The Berkeley Art Museum and Pacific Film Archive (BAMPFA) is currently hosting a feminist art exhibit entitled, “New Time: Art and Feminisms in the 21st Century.” According to BAMPFA’s press release, “New Time,” which officially opened in February 2021, is the first major museum exhibition focusing solely on 21st-century feminist art.
Inspired by Leslie Scalapino’s poem of the same name, the exhibit highlights feminism in its many forms, and the gallery delivers. With pieces ranging from a large projected video of Pussy Riot’s 2012 protests of the Orthodox Church to Nicki Green’s ceramics showcasing her journey as a trans woman, the exhibit brings the feminist voices of the art world into the light.
The exhibit walks the viewer through the complexities of the female experience over the course of eight gallery sections:
- Arch of Hysteria
- Returning the Gaze
- Time as Fabric
- The Body in Pieces
- Gender Alchemy
- Womxn Workers of the World Unite!
- Too Nice for Too Long
- The Future Is Feminist
The themes of these sections vary from negative stereotypes about women to body image to the history of feminist activism. Perhaps the most interesting aspect of the exhibit is the showcasing of a variety of mediums of art, including videography, sculpture, painting, and collage.
My personal favorite piece was done by Jenny Holzer, a New York-based artist whose work typically combines words or phrases with large public installations or fixtures. Her piece in “New Time” was a large bench made of beautiful dark labradorite inscribed with the words, “Abuse of power comes as no surprise.” In addition to being visually beautiful, labradorite, known as the stone of truth, proves to be an apt choice for Holzer’s delivery of the classic truism.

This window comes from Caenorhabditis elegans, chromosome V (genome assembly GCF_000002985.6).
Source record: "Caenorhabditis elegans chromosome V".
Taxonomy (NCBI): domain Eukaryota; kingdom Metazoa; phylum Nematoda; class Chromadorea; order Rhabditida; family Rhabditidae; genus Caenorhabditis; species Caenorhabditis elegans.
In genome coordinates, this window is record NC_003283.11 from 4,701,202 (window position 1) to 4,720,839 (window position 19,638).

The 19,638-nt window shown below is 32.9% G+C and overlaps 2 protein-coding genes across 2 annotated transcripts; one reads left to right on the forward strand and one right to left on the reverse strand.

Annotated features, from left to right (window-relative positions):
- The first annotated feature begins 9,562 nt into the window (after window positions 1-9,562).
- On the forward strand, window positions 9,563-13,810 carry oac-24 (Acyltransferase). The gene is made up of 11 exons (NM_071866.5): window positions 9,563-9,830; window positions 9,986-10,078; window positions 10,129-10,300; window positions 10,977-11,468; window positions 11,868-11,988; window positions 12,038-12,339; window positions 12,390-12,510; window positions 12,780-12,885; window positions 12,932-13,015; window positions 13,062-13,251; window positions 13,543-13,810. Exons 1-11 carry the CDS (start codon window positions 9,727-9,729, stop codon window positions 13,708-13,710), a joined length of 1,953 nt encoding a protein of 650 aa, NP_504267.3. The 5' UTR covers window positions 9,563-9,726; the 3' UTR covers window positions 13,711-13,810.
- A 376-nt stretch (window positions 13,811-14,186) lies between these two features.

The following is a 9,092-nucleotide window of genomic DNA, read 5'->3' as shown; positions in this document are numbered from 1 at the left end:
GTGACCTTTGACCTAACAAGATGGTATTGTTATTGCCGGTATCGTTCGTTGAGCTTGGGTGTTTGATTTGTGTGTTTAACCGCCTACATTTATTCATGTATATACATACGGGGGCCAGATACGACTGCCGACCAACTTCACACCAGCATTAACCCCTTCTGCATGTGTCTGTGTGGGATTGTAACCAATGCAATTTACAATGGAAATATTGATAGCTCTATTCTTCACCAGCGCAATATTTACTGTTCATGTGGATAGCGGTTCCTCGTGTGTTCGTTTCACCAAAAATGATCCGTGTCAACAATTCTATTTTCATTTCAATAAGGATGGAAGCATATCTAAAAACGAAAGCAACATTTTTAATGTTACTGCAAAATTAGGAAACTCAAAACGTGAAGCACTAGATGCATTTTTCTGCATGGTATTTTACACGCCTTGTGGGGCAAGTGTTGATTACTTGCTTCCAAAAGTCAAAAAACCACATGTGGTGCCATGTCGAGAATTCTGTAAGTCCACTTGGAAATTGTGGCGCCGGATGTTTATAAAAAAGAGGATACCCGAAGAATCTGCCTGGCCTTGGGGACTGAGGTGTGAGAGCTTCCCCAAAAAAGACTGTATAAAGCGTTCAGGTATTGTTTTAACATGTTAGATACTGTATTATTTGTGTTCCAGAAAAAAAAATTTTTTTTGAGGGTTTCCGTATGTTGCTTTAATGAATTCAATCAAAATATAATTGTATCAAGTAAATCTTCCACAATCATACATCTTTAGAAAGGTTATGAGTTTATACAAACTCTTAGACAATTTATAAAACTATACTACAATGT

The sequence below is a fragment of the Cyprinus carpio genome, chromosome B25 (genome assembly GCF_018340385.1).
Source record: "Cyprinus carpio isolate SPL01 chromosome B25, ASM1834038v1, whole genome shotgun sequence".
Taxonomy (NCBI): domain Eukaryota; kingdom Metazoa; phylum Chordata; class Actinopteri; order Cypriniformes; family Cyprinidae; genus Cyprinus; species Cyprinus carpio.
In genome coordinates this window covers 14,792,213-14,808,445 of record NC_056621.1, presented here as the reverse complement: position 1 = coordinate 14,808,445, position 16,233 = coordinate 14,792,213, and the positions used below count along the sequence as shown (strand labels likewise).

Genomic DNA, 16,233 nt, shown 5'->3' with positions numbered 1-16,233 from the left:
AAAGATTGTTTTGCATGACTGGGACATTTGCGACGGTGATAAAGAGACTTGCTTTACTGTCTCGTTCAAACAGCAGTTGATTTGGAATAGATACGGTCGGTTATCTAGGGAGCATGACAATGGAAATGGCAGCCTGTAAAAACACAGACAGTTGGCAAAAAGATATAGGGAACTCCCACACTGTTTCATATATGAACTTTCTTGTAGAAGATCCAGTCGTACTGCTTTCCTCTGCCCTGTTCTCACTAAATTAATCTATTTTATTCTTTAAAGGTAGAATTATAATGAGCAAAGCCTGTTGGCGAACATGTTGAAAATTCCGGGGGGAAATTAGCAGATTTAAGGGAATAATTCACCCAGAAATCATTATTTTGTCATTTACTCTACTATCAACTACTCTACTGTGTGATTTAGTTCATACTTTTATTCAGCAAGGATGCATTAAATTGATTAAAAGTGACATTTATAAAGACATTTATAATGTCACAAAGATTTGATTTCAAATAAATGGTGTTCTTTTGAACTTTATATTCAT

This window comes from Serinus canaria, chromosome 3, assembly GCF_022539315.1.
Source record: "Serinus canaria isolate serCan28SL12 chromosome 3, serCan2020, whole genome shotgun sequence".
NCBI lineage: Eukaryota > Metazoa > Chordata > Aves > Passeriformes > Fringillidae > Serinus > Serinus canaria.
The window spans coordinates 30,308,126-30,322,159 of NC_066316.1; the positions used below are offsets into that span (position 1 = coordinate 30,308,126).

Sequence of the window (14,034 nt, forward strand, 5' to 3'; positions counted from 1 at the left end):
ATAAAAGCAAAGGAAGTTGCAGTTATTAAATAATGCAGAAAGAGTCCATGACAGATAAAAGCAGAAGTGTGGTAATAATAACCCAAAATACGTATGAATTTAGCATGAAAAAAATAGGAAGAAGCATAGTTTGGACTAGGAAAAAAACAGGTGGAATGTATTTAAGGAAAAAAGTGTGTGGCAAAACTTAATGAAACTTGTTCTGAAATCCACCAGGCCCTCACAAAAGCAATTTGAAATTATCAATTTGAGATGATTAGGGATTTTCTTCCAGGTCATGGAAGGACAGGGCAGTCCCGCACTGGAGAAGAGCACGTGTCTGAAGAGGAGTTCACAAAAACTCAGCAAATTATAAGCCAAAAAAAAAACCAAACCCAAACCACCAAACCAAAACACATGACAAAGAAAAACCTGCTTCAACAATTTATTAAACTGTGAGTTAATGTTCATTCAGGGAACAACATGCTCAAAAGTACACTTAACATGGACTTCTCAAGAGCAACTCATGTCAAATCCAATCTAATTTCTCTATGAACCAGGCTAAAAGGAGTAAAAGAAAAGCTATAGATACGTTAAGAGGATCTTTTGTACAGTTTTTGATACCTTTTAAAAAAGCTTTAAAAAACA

Before entering the exhibit, visitors are able to view a wall of pieces done by the Guerrilla Girls, an anonymous feminist art group focused on fighting gender and racial inequality in the art world. Largely text-based, the pieces stretching across the wall highlight disturbing and startling statistics about the lack of inclusion of female artists in major gallery shows. This brief introduction into the history of inequality in the art world makes the “New Time” exhibit all the more impactful, as the female voice is finally given space to exist in all its many incarnations.
I was lucky enough to have the opportunity to visit the exhibit with my reading and composition class on utopian feminisms. Admission is free for all UC Berkeley students, and BAMPFA is located just across the street from campus! I would encourage anyone who is intrigued by the exploration of gender and womanhood through art to pay a visit to “New Time” and witness the myriad of forms the female voice can take when given space for creation.